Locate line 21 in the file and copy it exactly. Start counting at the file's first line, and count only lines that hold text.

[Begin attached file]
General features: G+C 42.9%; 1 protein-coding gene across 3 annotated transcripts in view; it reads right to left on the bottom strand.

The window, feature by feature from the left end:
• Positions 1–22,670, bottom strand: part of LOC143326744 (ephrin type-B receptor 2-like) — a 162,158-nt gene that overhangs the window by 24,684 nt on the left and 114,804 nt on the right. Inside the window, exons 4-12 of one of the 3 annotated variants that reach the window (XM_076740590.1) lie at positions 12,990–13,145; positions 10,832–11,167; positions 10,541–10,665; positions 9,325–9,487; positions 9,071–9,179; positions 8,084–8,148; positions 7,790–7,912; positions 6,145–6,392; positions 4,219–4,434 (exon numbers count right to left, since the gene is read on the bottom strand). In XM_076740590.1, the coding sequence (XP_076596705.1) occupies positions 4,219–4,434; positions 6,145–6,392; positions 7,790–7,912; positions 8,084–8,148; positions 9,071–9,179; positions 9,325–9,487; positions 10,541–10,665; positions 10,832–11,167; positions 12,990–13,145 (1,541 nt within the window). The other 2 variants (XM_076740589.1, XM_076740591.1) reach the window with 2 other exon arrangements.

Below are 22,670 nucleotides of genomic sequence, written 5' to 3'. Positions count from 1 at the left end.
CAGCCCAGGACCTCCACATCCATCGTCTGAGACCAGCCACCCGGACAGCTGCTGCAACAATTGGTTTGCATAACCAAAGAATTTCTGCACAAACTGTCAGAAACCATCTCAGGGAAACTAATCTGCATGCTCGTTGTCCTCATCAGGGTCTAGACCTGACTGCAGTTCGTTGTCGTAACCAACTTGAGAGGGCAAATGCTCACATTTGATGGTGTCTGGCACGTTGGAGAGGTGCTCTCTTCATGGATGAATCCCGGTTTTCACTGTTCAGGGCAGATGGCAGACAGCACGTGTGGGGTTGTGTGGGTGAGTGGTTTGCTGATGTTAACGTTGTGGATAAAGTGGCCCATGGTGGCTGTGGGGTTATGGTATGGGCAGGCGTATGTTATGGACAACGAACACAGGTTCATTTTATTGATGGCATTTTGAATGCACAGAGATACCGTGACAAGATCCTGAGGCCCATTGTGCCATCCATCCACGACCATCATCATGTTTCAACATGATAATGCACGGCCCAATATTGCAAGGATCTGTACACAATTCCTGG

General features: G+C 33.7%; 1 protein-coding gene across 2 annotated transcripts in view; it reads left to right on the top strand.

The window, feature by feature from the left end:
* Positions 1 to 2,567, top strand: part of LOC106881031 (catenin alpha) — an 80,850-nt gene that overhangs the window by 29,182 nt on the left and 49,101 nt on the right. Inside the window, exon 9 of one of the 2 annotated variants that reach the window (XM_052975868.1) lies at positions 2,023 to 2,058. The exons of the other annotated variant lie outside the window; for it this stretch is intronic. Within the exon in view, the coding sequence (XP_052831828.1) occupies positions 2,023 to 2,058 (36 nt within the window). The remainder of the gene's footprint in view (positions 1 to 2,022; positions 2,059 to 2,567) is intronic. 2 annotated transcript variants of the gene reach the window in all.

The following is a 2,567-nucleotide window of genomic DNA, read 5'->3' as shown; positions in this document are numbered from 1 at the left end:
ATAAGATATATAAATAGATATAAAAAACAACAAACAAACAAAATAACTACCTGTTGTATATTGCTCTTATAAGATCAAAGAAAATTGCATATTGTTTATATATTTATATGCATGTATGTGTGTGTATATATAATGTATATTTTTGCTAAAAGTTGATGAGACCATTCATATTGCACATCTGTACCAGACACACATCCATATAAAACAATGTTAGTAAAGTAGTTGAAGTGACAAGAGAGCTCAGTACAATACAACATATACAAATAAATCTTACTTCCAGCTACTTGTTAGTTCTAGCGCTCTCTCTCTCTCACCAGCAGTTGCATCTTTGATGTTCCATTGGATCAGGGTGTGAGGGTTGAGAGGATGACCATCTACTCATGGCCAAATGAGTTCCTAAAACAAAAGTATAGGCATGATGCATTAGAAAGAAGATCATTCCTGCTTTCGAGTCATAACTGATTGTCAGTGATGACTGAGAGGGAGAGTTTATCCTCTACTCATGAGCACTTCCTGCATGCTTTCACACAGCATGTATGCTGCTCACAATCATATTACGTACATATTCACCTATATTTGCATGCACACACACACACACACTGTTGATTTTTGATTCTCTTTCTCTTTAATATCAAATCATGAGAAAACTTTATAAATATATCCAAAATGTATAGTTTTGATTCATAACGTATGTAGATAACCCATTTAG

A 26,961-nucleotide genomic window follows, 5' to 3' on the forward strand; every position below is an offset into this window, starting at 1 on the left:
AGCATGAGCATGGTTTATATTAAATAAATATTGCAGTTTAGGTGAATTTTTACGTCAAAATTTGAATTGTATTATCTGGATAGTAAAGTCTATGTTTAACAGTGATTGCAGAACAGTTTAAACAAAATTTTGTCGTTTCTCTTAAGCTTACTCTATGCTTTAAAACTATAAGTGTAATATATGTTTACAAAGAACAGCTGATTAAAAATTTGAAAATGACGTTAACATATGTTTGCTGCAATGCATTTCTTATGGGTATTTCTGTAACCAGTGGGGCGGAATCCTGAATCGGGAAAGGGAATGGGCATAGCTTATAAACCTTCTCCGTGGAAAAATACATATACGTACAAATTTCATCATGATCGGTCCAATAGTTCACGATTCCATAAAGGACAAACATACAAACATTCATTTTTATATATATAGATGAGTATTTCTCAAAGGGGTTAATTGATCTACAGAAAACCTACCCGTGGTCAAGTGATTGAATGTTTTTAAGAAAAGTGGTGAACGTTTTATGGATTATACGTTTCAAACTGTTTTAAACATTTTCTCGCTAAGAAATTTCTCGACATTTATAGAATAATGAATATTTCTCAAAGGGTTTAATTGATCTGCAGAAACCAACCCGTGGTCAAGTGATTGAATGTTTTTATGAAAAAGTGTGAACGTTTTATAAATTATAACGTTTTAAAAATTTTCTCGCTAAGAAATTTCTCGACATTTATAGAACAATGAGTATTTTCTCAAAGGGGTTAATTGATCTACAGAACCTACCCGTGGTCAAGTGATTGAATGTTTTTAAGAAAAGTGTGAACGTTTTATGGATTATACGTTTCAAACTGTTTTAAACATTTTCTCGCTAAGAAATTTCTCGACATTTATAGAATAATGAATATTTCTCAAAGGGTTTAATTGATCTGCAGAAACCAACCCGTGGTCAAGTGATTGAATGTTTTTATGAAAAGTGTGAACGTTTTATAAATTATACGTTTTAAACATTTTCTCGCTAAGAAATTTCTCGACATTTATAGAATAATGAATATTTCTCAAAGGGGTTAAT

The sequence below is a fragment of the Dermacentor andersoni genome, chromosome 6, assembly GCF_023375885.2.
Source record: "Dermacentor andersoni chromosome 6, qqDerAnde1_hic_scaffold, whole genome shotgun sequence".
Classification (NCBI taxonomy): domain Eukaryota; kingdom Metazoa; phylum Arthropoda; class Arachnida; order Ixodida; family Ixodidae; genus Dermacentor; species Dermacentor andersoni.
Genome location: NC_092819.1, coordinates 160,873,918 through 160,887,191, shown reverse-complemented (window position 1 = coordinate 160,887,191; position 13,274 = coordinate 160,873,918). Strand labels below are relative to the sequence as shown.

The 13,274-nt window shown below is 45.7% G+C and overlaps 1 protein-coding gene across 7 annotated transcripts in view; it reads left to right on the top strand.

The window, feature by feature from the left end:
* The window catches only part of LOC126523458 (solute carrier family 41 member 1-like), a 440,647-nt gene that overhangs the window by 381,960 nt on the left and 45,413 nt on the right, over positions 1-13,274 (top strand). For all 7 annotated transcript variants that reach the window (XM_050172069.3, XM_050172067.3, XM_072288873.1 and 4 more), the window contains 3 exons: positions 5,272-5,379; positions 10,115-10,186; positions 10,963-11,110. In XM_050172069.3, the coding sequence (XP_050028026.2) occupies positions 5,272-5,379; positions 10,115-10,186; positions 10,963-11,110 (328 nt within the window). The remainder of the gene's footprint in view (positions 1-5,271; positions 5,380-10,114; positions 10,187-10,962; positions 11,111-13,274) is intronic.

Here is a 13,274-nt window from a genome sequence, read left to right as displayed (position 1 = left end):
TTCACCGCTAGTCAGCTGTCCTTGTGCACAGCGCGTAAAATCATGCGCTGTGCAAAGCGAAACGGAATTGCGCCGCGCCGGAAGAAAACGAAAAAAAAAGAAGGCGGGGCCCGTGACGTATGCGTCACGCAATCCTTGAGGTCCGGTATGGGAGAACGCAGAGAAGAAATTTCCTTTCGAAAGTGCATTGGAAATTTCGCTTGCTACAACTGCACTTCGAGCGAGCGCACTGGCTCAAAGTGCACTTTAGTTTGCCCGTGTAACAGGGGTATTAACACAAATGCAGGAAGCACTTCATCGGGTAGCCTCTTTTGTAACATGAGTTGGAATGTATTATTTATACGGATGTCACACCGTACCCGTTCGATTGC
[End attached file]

TTCACCGCTAGTCAGCTGTCCTTGTGCACAGCGCGTAAAATCATGCGCTGTGCAAAGCGAAACGGAATTGCGCCGCGCCGGAAGAAAACGAAAAAAAAAGAAGGCGGGGCCCGTGACGTATGCGTCACGCAATCCTTGAGGTCCGGTATGGGAGAACGCAGAGAAGAAATTTCCTTTCGAAAGTGCATTGGAAATTTCGCTTGCTACAACTGCACTTCGAGCGAGCGCACTGGCTCAAAGTGCACTTTAGTTTGCCCGTGTAACAGGGGTATTAACACAAATGCAGGAAGCACTTCATCGGGTAGCCTCTTTTGTAACATGAGTTGGAATGTATTATTTATACGGATGTCACACCGTACCCGTTCGATTGC